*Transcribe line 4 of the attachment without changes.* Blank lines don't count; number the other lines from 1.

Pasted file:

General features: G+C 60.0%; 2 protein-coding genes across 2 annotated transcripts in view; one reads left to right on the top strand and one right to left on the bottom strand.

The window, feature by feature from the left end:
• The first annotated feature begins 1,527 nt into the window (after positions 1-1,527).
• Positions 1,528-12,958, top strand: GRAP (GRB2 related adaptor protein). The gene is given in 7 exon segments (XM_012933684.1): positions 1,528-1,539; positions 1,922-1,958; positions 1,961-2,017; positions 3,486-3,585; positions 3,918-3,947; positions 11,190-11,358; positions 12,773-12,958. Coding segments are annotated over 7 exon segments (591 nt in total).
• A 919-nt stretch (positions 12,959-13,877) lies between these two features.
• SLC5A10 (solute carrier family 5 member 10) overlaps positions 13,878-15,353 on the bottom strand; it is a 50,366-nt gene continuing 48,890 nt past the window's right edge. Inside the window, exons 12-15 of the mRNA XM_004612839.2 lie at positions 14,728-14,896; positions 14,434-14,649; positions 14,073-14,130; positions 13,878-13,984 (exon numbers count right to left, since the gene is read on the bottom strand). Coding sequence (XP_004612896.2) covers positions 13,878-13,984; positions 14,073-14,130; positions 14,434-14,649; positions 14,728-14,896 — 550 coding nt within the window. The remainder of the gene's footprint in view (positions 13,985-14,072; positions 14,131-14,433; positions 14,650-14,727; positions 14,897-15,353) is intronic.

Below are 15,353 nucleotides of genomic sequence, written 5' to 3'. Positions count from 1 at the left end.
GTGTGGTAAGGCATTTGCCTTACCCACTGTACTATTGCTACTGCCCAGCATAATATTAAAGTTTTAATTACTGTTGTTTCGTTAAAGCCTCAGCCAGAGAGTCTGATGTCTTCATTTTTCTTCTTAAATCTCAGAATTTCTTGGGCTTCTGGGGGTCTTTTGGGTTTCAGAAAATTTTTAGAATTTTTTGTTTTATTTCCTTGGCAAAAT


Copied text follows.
• Positions 1,528-12,958, top strand: GRAP (GRB2 related adaptor protein). The gene is given in 7 exon segments (XM_012933684.1): positions 1,528-1,539; positions 1,922-1,958; positions 1,961-2,017; positions 3,486-3,585; positions 3,918-3,947; positions 11,190-11,358; positions 12,773-12,958. Coding segments are annotated over 7 exon segments (591 nt in total).